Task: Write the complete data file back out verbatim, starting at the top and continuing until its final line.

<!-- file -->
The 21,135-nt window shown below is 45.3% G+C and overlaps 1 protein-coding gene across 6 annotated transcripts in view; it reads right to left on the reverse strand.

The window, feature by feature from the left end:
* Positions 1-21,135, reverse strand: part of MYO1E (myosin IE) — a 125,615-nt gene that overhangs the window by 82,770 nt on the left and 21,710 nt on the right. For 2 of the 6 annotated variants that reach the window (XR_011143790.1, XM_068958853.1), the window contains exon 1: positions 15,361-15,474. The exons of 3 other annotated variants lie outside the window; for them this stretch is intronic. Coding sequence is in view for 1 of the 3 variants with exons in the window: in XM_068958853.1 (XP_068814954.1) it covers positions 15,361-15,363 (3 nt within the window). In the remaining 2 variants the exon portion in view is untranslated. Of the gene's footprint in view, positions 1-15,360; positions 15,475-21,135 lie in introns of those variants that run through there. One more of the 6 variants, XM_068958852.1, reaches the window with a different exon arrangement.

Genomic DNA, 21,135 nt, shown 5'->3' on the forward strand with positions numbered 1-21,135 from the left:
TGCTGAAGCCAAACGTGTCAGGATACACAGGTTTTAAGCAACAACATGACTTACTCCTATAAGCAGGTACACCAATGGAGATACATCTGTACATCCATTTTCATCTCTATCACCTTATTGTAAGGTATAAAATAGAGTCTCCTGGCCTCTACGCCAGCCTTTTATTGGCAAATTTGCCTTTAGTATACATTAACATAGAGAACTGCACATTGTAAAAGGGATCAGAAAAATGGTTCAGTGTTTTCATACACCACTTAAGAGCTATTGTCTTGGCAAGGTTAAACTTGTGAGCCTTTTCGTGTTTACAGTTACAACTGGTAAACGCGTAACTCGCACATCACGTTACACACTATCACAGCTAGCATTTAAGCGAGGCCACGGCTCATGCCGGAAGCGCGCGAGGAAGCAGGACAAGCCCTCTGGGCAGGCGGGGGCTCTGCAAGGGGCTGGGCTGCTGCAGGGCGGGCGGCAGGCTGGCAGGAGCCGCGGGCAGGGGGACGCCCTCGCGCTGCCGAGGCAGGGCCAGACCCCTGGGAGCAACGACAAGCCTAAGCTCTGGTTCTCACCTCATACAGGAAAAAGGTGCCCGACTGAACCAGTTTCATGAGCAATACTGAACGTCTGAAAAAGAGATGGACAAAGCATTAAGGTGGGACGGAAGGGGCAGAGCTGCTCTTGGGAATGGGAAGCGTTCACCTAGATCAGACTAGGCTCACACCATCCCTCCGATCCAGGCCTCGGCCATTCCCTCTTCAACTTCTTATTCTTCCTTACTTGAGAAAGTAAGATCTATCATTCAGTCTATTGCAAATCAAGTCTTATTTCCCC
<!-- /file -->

The 21,135-nt window shown below is 45.3% G+C and overlaps 1 protein-coding gene across 6 annotated transcripts in view; it reads right to left on the reverse strand.

The window, feature by feature from the left end:
* Positions 1-21,135, reverse strand: part of MYO1E (myosin IE) — a 125,615-nt gene that overhangs the window by 82,770 nt on the left and 21,710 nt on the right. For 2 of the 6 annotated variants that reach the window (XR_011143790.1, XM_068958853.1), the window contains exon 1: positions 15,361-15,474. The exons of 3 other annotated variants lie outside the window; for them this stretch is intronic. Coding sequence is in view for 1 of the 3 variants with exons in the window: in XM_068958853.1 (XP_068814954.1) it covers positions 15,361-15,363 (3 nt within the window). In the remaining 2 variants the exon portion in view is untranslated. Of the gene's footprint in view, positions 1-15,360; positions 15,475-21,135 lie in introns of those variants that run through there. One more of the 6 variants, XM_068958852.1, reaches the window with a different exon arrangement.

Genomic DNA, 21,135 nt, shown 5'->3' on the forward strand with positions numbered 1-21,135 from the left:
TGCTGAAGCCAAACGTGTCAGGATACACAGGTTTTAAGCAACAACATGACTTACTCCTATAAGCAGGTACACCAATGGAGATACATCTGTACATCCATTTTCATCTCTATCACCTTATTGTAAGGTATAAAATAGAGTCTCCTGGCCTCTACGCCAGCCTTTTATTGGCAAATTTGCCTTTAGTATACATTAACATAGAGAACTGCACATTGTAAAAGGGATCAGAAAAATGGTTCAGTGTTTTCATACACCACTTAAGAGCTATTGTCTTGGCAAGGTTAAACTTGTGAGCCTTTTCGTGTTTACAGTTACAACTGGTAAACGCGTAACTCGCACATCACGTTACACACTATCACAGCTAGCATTTAAGCGAGGCCACGGCTCATGCCGGAAGCGCGCGAGGAAGCAGGACAAGCCCTCTGGGCAGGCGGGGGCTCTGCAAGGGGCTGGGCTGCTGCAGGGCGGGCGGCAGGCTGGCAGGAGCCGCGGGCAGGGGGACGCCCTCGCGCTGCCGAGGCAGGGCCAGACCCCTGGGAGCAACGACAAGCCTAAGCTCTGGTTCTCACCTCATACAGGAAAAAGGTGCCCGACTGAACCAGTTTCATGAGCAATACTGAACGTCTGAAAAAGAGATGGACAAAGCATTAAGGTGGGACGGAAGGGGCAGAGCTGCTCTTGGGAATGGGAAGCGTTCACCTAGATCAGACTAGGCTCACACCATCCCTCCGATCCAGGCCTCGGCCATTCCCTCTTCAACTTCTTATTCTTCCTTACTTGAGAAAGTAAGATCTATCATTCAGTCTATTGCAAATCAAGTCTTATTTCCCC